Step 2: Review and sign
Once you have a completed ladybird deed form and reviewed it for completeness, you will need to sign it in the presence of a licensed notary public. It’s a good idea to involve your remainder beneficiary in this step to make sure they understand and are aware of the terms and conditions.
Step 3: Record the deed
Signed and notarized ladybird deeds do not need to be filed or recorded to be effective. However, for many reasons you may want to file it in the county’s real property records where the property is located. Recording ensures that the deed is a matter of public record, which is important for legal validity.
Step 4: Maintain the deed
Keep a copy of the recorded deed in a safe and accessible place and tell your heirs or family members where it is. It’s advisable to review it—and your other estate planning documents—periodically to ensure it still aligns with your wishes and reflects any changes in your circumstances.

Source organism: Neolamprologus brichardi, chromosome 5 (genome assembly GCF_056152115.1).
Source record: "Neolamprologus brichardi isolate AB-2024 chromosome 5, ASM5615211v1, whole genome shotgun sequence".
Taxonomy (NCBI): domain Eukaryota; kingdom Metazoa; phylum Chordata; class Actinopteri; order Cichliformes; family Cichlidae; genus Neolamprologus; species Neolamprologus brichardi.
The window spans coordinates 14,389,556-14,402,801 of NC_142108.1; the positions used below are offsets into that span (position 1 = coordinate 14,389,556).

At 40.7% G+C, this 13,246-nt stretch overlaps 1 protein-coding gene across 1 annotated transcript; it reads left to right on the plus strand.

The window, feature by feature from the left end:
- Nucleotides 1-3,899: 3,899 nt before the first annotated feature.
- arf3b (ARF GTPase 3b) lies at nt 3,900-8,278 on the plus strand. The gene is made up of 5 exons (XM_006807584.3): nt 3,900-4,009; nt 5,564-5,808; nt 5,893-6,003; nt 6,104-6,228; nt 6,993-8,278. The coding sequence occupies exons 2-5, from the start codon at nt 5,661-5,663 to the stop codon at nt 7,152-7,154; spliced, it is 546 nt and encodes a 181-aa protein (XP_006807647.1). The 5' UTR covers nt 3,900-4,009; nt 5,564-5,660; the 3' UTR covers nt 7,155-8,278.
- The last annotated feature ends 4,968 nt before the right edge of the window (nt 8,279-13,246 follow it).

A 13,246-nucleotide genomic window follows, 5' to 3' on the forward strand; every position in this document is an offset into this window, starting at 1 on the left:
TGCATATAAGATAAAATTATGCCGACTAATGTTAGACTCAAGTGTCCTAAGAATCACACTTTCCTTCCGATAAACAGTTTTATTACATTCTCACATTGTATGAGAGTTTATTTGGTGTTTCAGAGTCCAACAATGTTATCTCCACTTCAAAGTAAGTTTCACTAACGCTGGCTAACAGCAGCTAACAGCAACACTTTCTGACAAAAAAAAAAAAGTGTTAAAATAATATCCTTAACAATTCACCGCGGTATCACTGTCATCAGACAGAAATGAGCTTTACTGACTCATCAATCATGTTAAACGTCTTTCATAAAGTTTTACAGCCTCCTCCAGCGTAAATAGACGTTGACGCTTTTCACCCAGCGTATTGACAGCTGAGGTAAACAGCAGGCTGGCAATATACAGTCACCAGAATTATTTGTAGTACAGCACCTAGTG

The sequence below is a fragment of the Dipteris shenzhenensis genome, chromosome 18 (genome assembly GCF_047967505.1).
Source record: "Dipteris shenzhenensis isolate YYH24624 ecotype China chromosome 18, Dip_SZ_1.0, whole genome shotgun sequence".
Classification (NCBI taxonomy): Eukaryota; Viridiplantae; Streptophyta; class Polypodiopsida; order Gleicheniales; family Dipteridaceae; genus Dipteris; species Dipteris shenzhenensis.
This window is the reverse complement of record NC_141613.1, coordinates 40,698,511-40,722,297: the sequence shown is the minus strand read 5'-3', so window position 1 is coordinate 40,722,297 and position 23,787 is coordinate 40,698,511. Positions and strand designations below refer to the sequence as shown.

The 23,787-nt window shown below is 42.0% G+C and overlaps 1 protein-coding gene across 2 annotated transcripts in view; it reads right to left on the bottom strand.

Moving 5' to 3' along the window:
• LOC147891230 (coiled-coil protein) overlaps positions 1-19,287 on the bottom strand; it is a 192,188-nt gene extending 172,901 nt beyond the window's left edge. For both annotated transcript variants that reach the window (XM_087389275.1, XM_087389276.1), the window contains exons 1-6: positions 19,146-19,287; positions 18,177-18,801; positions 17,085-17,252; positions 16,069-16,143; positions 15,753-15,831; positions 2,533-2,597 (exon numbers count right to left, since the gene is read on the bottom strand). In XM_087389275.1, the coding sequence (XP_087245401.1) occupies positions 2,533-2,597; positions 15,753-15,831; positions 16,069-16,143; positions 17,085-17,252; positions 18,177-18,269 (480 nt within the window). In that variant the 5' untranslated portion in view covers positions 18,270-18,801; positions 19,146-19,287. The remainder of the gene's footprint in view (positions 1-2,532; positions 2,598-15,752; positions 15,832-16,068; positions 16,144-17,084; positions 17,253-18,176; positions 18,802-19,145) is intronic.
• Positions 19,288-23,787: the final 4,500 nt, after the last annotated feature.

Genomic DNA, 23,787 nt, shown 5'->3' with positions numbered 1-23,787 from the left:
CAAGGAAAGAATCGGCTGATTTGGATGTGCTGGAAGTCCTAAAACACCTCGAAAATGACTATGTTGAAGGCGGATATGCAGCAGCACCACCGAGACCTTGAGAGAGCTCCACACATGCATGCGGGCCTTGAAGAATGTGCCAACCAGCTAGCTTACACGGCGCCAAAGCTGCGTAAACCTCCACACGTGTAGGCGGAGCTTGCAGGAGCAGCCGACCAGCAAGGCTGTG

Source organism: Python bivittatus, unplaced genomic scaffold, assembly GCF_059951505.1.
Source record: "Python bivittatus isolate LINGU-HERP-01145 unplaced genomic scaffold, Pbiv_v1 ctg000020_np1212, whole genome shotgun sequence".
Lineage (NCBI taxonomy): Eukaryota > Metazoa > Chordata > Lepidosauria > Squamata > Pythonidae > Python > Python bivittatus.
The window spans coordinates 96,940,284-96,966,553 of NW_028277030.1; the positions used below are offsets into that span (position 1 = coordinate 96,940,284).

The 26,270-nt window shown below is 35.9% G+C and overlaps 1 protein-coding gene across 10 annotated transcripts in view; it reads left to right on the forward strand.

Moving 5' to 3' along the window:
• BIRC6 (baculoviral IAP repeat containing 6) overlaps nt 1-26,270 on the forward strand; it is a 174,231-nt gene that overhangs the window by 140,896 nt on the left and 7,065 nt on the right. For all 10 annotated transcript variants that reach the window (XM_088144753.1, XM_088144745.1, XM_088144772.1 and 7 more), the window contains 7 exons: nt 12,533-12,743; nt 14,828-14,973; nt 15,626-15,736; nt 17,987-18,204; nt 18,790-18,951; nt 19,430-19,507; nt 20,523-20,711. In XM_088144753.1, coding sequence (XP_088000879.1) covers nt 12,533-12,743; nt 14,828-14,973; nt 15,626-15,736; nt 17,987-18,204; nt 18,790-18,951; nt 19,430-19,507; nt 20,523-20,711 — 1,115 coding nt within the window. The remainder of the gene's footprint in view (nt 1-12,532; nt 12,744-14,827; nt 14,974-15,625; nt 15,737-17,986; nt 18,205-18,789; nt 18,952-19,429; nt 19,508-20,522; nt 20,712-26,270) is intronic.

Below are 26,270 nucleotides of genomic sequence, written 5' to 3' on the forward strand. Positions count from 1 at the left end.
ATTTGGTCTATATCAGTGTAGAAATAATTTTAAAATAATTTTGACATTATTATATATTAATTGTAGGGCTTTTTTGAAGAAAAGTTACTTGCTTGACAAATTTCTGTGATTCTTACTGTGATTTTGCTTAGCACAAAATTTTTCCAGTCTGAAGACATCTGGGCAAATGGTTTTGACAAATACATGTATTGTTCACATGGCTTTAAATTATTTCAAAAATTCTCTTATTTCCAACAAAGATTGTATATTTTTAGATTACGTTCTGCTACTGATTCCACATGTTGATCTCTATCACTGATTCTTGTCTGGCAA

Step 5: Continued use and control
As the grantor (property owner), you retain full ownership of the property during your lifetime. This means you retain the right to sell the property, remodel it, execute a lease, etc., just as you would if you didn’t have a ladybird deed.
Do I need help from an attorney to file a ladybird deed?
It’s possible to draft and record a ladybird deed without help from an attorney, but that doesn’t mean you should. Consider these four pitfalls.
- Errors can make transfer difficult: One of the disadvantages of a ladybird deed is that mistakes can make it difficult to transfer titles and obtain title insurance.